Resilience and Nature+
What constitutes a resilient food system?
11:00 - 13:00. Halla A Workshop. Code 0392
International Institute for Environment and Development, Urundei, Natural Justice, CEESP
Fisheries, Biodiversity and Food Security
Workshop. 11.00 - 13.00. Room 303. Code 0306
Despina Symons, of the European Bureau of Conservation and Development and SULi member is leading the development of this workshop, organised by EBCD and partners. In the future, food from the sea is going to be of increasing importance to global food security. Ways have to be found to meet these needs that are compatible with conservation of biodiversity. At present, decisions are made separately in conservation and sectoral and this does not facilitate integration, coordination or even common understanding. The risk is that both fields of governance miss their targets.
Motion M122 on Promoting and supporting community resource management and conservation as a foundation for sustainable development is an important motion calling for greater support for community-based natural resource management, under the new unifying terminology it proposes of “community resource management” (CRM). This motion references the Symposium on “The Relevance of Community-based Natural Resource Management (CBNRM) to the Conservation and Sustainable Use of CITES-listed Species in Exporting Countries” (Vienna, Austria, May 2011), in which many SULi members participated.
Re-developing IUCN´s work on Sustainable Use (SSC official session)
Workshop. 1:00 - 13:00. Tamna Hall. Event 0801
This workshop, organised by SULi and partners CIC, FACE, EBCD, Fur Institute Canada, International Fur Trade Federation, UNEP-WCMC and several parts of the Secretariat, aims to highlight and survey emerging issues and future directions in sustainable use, and invite input on priorities for SULi and IUCN’s work on sustainable use in the future, and engage people and potential partners in being involved. Issues covered include food security and wild resource use; NRM governance, community rights and climate change adaptation; decision-support tools for land and biodiversity managers; the potential of sustainable use to mitigate human-wildlife conflict; sustainable use and small-scale fisheries; and the potential and pitfalls of standards and certification for wild-harvested products, with speakers including Kule Chitepo, Masego Madzwamuse, Iain Davidson-Hunt, Holly Shrumm, Steve Broad, Rob Cahill and Robert Kenward. Contact: Rosie Cooney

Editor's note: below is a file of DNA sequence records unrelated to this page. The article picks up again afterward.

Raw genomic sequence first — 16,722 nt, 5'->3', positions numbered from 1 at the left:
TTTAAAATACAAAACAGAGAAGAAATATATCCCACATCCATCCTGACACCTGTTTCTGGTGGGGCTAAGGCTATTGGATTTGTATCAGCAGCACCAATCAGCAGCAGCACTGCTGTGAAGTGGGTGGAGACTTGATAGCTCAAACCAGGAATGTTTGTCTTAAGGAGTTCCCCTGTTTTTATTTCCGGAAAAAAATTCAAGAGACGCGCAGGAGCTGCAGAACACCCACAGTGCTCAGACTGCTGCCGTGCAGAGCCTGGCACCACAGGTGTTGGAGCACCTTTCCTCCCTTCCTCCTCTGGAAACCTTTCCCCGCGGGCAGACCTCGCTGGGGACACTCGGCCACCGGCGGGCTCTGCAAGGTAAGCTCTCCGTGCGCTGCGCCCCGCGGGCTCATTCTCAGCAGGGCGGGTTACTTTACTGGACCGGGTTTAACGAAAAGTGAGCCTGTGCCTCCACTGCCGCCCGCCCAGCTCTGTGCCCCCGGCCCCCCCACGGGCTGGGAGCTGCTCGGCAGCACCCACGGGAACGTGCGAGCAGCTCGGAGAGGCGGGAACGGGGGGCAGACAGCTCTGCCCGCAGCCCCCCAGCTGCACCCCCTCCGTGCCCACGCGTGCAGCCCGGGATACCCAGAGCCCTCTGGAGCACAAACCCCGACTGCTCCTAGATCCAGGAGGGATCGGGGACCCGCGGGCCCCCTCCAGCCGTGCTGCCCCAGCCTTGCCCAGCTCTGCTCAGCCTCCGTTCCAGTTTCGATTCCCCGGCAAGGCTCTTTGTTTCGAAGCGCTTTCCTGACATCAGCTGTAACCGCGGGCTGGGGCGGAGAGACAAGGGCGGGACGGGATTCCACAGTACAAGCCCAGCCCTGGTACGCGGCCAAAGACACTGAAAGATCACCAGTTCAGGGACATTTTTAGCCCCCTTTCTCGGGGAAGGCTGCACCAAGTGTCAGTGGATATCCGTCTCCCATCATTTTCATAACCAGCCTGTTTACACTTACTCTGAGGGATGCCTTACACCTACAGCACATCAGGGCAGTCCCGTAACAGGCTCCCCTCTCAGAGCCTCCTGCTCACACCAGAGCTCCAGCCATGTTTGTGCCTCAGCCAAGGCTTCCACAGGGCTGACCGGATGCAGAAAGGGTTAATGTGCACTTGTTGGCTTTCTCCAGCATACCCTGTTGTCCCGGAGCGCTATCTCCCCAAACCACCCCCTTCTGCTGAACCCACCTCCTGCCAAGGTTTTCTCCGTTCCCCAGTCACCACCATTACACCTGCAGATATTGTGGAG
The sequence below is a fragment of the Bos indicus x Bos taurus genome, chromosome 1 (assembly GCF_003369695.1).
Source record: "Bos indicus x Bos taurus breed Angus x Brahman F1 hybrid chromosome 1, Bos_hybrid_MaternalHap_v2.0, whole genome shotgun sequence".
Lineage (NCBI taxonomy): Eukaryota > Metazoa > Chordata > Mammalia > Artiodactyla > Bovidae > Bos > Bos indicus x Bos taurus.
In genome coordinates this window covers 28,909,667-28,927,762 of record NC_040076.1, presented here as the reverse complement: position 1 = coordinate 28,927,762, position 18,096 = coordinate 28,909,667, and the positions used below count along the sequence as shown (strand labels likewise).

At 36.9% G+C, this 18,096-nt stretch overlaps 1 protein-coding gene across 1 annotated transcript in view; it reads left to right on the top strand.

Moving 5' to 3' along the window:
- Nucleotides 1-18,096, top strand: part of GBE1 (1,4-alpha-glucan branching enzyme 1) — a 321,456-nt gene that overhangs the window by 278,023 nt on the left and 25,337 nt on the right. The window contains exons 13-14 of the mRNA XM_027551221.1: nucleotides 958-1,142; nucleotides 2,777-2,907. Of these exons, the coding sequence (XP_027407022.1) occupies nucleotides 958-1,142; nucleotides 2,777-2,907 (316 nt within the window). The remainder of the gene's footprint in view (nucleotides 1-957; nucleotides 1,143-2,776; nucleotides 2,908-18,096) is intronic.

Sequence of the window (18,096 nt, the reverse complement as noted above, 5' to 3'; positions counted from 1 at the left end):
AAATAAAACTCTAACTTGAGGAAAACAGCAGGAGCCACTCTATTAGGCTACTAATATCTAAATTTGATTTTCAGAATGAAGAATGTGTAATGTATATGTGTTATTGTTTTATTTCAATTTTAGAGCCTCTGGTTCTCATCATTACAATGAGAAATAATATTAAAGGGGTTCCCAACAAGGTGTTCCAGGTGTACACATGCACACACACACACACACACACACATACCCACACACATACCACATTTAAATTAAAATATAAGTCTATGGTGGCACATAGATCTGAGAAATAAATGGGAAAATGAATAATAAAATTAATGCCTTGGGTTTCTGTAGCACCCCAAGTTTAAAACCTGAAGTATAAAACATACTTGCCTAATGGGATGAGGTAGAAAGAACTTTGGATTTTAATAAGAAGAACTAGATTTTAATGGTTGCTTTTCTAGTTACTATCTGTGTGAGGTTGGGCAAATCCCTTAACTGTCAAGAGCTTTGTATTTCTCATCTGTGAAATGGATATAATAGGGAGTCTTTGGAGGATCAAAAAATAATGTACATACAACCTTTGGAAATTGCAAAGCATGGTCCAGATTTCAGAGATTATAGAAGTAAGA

Arctic species conservation: Inuit knowledge and livelihoods and
Conservation and equitable use of biodiversity in MesoAmerica and the Caribbean
14:30 - 16:30. Species Pavilion. Code: 1183
The first event, organised by IUCN US Office, Inuit Tapiriit Kanatami, IUCN SULi and partners, will illustrate the ongoing efforts of Inuit wildlife management systems to link Inuit traditional knowledge and scientific knowledge in management decision-making. The second event, organised by IUCN ORMA, will highlight two case studies showcasing work aiming to strike a balance between conservation and sustainable use of biodiversity in Mesoamerica and the Caribbean.
Conservation and Poverty, Landscapes and Livelihoods - What have we learnt about the links?
Workshop. 14:30 - 16:30. Yeongju A. Code: 0756
International Institute for Environment and Development (IIED)
Dilys Roe, SULi member and researcher at the International Institute for Environment and Development, is leading the development of this workshop of IIED and partners. In the last decade many initiatives have been developed to improve understanding of the linkages between biodiversity conservation, livelihoods and poverty alleviation, and the various factors (markets, governance, rights and tenure, national and global policies, etc) that impact those linkages. These include IUCN’s Landscapes and Livelihoods Strategy (LLS), CIFOR's Poverty Environment Network, the MacArthur-funded Advancing Conservation in a Social Context initiative and the DFID-funded Ecosystem Services and Poverty Alleviation initiative. This session, convened by IIED and IUCN’s Forest Conservation Programme (FCP), together with the UNEP World Conservation Monitoring Centre (WCMC) and the African Wildlife Foundation (AWF), will highlight lessons learned from these types of initiatives.
Enhancing the resilience of antelopes to human threats: from plan to action
Knowledge Café. 14:30 - 16:30. Knowledge Cafes. Room 102. Code 0085
Philippe Chardonnet of the Fondation International pour la Sauvegarde de la Faune, Chair of the Antelope Specialist Group (ASG) and SULi member, is leading the development of this workshop, addressing the specific issue of transforming conservation recommendations into action. Habitat conversion for agriculture and over-harvesting for meat are among the prominent threats. Conservation successes do exist in some antelope range States and the question is raised whether lessons can be learnt, including from the wildlife ranching and tourism industries and used for improving the situation elsewhere. The debate will concentrate on identifying (i) the constraints limiting the implementation of recommendations and (ii) the actions needed for making effective progress in the field.